Nobel prize-winner Grass’s inventive novel ranges across centuries and features a vast array of characters, including a mystical talking fish and a great many cooks. In one scene, a 16th-century abbess finagles the right to cook a last meal for her father before his execution for heresy. She invites the officials responsible for his death sentence; they eagerly accept. The abbess prepares her father’s favourite dish – peppery stewed tripe – but takes care to spice it liberally with vengeance.
8. Heartburn by Nora Ephron
If I had it to do over again, I would have made a different kind of pie. The pie I threw at Mark made a terrific mess, but a blueberry pie would have been even better, since it would have permanently ruined his new blazer, the one he bought with Thelma. But Betty said bring a key lime pie, so I did.
This bitingly funny novel about the breakup of a marriage is narrated by Rachel, who writes cookbooks for a living. For my anthology, I selected a section in which Rachel muses about the relationship between potatoes and love. But for an account of a memorable meal, I would instead direct the reader to an indelible scene late in the novel, when Rachel finally gets up the nerve to confront her philandering husband – in the middle of a dinner party. Her revenge is satisfyingly accompanied by her recipe for key lime pie.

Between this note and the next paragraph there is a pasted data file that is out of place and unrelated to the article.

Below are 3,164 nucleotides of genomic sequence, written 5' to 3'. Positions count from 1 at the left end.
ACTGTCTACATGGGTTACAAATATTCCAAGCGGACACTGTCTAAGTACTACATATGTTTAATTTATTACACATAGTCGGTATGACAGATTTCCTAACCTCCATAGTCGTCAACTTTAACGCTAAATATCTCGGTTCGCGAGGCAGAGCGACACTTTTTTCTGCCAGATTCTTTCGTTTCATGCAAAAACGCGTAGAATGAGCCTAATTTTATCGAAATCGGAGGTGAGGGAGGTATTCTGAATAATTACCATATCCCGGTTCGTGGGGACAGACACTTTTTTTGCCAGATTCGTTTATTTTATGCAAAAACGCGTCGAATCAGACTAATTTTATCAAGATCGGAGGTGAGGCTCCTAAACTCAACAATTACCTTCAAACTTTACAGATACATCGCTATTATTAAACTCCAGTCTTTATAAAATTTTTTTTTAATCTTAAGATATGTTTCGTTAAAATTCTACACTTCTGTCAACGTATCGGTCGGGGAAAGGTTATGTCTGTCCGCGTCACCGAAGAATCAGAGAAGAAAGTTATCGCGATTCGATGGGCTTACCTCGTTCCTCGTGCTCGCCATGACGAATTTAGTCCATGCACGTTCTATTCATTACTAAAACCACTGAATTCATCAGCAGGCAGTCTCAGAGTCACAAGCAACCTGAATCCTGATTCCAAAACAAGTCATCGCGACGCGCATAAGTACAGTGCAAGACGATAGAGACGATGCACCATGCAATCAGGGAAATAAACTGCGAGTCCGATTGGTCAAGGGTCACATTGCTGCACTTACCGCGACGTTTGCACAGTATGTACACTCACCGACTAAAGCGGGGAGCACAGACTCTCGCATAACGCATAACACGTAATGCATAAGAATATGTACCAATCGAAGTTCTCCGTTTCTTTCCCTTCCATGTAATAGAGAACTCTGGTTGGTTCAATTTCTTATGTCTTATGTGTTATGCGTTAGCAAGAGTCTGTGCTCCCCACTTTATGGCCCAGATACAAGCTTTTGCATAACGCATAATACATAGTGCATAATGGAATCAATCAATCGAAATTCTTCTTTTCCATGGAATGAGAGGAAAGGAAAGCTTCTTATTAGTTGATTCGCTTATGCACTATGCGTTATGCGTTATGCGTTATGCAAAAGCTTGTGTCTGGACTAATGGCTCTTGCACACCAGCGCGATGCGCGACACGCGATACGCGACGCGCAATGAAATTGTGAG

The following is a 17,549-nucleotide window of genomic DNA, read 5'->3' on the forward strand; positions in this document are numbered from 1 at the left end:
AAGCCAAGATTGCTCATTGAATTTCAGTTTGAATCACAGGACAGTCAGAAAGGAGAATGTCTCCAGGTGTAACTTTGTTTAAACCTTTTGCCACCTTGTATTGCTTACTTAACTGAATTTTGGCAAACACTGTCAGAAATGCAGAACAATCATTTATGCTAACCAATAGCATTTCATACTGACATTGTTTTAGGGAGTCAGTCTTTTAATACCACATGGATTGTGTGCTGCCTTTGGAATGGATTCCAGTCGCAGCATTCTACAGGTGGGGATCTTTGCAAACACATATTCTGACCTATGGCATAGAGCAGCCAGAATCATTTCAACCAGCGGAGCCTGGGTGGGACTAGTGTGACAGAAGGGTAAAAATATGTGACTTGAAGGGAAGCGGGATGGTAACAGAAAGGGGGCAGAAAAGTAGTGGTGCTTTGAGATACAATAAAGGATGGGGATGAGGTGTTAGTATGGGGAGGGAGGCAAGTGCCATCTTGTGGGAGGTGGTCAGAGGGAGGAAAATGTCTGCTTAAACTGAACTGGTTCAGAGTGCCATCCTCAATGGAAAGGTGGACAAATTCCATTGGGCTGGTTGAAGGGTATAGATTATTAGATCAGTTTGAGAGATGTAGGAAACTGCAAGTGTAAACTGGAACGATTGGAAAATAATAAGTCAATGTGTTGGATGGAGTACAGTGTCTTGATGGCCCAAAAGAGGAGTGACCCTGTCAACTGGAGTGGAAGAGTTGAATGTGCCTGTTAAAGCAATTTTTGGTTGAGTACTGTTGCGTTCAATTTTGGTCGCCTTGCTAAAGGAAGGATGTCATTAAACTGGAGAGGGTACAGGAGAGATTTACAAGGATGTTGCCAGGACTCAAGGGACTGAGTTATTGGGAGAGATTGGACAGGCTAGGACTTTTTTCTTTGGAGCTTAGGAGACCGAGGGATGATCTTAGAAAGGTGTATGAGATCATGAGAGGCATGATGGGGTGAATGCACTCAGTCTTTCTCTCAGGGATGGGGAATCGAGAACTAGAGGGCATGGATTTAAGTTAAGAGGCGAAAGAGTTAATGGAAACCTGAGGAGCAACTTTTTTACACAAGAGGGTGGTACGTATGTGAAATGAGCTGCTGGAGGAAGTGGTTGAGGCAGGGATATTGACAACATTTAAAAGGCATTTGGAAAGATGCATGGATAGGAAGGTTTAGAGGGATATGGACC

9. Best Quality by Amy Tan
I was not too fond of crab, ever since I saw my birthday crab boiled alive, but I knew I could not refuse. That’s the way Chinese mothers show they love their children, not through hugs and kisses but with stern offerings of steamed dumplings, duck’s gizzards, and crab.
In Amy Tan’s story, an American daughter remembers celebrating Chinese New Year with her infuriating immigrant mother and a roomful of relatives. Crabs are served, but so are generous helpings of humiliation, competition, and resentment. It takes a maimed crustacean and a kitchen confrontation to lay bare the nature of her mother’s love for her.
10. Sorry Fugu by TC Boyle
She was warm. He was warm. The oven glowed, the grill hissed, the scents of his creations rose about them, ambrosia and manna. ‘Um, good,’ she said.
A merciless food critic meets her match in TC Boyle’s comic tour de force. Chef Albert knows he faces certain ruin when he is visited by Willa Frank, who wittily skewers every restaurant she reviews. But Albert finds the way through her stomach to her heart when he manages to lure her into his kitchen. Boyle’s story highlights the inherent sensuousness of food and probes the relationship between art and criticism. But what will stay with you are the author’s verbal pyrotechnics – which rival Albert’s culinary ones – in bursts of seductive, mouthwatering prose.
Stories from the Kitchen, edited by Diana Secker Tesdell, is published by Everyman’s Library, £10.99. It is available from the Guardian bookshop for £8.79.
The contents of the strapline were amended on 29 October, 2015, to better reflect the content of the article.
Source: The Guardian